Saturday, December 5th
The vast biodiversity of our planet is the underlying fabric supporting all life on Earth, but the prognosis is grim: biodiversity rates are continuing to plummet as extinctions of species accelerate. Fortunately, the evidence suggests that there are in fact viable pathways for successful action at a global scale, but only if we mobilize and act decisively and rapidly. In this session, we will learn how we can protect and restore 50% of global landscapes while staying below 1.5°C temperature rise in the next few decades. Projects such as the newly launched Global Safety Net provide a roadmap: a bioregional approach combining world-class science, a clear focus on Indigenous rights and stewardship, support for grassroots action, and a vision for transformative philanthropy. Hosted by Justin Winters, Co-Founder and Executive Director of One Earth, with: Carly Vynne Baker, Strategic Partner at RESOLVE; Oscar Soria, Campaign Director at AVAAZ; and additional panelist, TBD.
December 5th | 12:30 pm to 1:45 pm
Conventional industrial agriculture is systemically flawed, generating enormous collateral environmental, human and economic damage. To face the challenges of erratic climate, natural resource destruction, increased population, and the hardship economics of farming, we need skilled regenerative farmers and a more localized food system. This session will feature three leading figures working on different aspects of the movement to radically transform agriculture. We will begin with an introductory discussion with the whole group, followed by three separate, simultaneous breakouts:
1. Regenerative Agriculture: Bringing life back to soils depleted by agrochemicals and destructive practices is the key to ensuring the land’s capacity to produce sufficient amounts of healthy food. With: regenerative agriculture consultant Jonathan Lundgren, owner of Blue Dasher Farm, where he combines cutting-edge science with hands-on experience to remove the barriers to adopting regenerative agriculture.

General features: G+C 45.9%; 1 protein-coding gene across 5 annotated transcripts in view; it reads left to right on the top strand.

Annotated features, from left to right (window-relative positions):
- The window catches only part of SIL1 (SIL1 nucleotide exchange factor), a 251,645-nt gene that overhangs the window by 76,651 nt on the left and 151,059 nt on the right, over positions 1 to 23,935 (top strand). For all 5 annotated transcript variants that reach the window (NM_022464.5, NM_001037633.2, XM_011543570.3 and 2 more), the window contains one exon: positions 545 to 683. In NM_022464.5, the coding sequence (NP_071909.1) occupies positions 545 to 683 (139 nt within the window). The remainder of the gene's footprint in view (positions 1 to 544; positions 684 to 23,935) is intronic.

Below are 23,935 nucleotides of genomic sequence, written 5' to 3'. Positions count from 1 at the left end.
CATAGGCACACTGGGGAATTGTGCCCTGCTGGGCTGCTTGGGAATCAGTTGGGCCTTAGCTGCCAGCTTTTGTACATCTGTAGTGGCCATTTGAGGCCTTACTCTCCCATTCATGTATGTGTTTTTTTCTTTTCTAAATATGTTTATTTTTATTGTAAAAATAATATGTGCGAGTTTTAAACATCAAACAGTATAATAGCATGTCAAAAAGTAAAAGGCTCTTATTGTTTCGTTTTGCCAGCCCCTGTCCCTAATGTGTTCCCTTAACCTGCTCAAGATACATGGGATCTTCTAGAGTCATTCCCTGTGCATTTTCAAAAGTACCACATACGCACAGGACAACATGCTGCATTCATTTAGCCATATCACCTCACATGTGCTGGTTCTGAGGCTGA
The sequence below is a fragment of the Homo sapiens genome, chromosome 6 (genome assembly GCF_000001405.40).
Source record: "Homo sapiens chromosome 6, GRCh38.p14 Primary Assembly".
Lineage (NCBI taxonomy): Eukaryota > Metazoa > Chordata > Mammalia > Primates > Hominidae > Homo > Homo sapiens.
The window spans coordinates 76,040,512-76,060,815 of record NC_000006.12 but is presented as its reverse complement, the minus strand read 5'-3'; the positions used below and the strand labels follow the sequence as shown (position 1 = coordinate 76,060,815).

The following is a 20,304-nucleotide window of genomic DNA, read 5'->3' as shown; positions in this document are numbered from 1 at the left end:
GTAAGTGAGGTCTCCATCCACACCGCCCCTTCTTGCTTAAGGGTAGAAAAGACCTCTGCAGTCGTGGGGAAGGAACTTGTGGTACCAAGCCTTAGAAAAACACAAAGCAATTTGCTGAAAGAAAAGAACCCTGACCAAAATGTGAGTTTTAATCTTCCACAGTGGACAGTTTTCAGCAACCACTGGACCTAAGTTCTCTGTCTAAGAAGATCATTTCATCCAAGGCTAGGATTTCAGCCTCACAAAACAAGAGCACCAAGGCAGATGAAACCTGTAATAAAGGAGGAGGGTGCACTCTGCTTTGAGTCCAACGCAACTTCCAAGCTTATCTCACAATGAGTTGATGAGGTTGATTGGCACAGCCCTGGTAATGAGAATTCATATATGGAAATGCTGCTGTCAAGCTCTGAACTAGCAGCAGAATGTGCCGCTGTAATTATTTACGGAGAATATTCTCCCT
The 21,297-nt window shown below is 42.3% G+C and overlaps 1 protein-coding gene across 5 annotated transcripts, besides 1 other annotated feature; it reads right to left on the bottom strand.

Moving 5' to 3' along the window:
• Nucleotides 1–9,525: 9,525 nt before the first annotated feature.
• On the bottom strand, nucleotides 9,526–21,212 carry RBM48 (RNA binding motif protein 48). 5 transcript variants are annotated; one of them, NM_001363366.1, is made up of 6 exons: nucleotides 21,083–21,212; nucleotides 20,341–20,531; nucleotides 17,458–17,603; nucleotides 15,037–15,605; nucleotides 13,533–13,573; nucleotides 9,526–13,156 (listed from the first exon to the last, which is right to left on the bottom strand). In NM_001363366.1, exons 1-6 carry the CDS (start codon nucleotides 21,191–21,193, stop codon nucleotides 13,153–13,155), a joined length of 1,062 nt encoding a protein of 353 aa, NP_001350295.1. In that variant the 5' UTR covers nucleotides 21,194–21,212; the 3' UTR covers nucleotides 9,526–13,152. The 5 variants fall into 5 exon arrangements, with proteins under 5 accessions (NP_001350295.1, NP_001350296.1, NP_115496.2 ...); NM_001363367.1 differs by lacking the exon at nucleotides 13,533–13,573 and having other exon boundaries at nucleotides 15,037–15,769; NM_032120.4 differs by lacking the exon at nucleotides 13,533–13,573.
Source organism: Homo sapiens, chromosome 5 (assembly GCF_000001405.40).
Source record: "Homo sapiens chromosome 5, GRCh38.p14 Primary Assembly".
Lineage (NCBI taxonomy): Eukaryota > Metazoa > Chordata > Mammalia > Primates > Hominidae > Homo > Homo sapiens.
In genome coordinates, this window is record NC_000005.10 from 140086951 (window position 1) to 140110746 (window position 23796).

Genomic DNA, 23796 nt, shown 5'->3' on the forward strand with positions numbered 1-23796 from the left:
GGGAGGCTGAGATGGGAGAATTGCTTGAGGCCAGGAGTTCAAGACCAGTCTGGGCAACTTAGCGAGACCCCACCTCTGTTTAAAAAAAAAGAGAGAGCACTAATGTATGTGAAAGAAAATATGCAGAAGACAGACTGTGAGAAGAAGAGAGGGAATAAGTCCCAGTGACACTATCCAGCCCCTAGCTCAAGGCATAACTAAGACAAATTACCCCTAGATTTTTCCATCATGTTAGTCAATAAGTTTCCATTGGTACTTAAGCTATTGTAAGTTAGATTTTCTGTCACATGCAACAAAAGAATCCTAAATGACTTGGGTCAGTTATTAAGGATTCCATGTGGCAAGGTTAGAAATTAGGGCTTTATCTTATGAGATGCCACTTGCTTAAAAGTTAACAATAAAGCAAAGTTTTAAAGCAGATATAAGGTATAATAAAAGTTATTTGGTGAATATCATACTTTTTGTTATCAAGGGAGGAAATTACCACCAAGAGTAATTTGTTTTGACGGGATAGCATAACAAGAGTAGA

2. New Farmers: The average age of American farmers is close to 60 years old. Activist-farmer Severine von Tscharner Fleming is the founder and Director of Greenhorns, a national organization promoting, recruiting and supporting new farmers. She will explore the challenges and triumphs of becoming a farmer, what you need to know if you are contemplating becoming a farmer, and what agricultural reforms are needed to increase new farmers’ chances for success.
3. Local Food: Michael Ableman is a pathfinder in the organic farming and urban agriculture movements, and co-founder/Director of Sole Food Street Farms (one of North America’s largest urban agriculture social enterprises). He will share his experience operating an urban farm in the poorest neighborhood in Vancouver, British Columbia, and explain how he has developed relationships with top chefs and how localized food systems can play a bigger role in food security.
December 5th | 2:00 pm to 3:30 pm
Sunday, December 13th
Our most cherished sustainable farming practices, from organic agriculture to the farm cooperative, have roots in African wisdom, but discrimination and violence against African-American farmers have led to their decline from 14% of all growers in 1920 to less than 2% today. Furthermore, Black communities suffer disproportionately from food apartheid. Renowned longtime farmer, educator, author, and food sovereignty activist, Leah Penniman, will explain the deep roots of this land loss and food injustice and share the work she at Soul Fire Farm and others around the country in Black and Brown farming communities are doing to reclaim ancestral rights, renew ties to the land, achieve genuine agency in the food system, and advance food sovereignty.(Leah is also the sister of frequent Bioneers presenter Naima Penniman, half of the brilliant musical/spoken-word duo, Climbing PoeTree.)
December 13th | 11:32 am to 11:47 am
People of Color have been marginalized in regards to the production and consumption of, and access to, healthy foods and as a result have far higher rates of food insecurity and of negative health impacts that result from poor nutrition. Three community leaders discuss how they are working to break through the impacts of colonization to develop a community-owned food system that is equitable, profitable and built on respectful relationships. With farmer, author Leah Penniman; Mohawk seed keeper and farmer, Rowen White; and Rev. Herber Brown, founder of the Black Church Food Security Network.
December 13th | 12:30 pm to 1:45 pm
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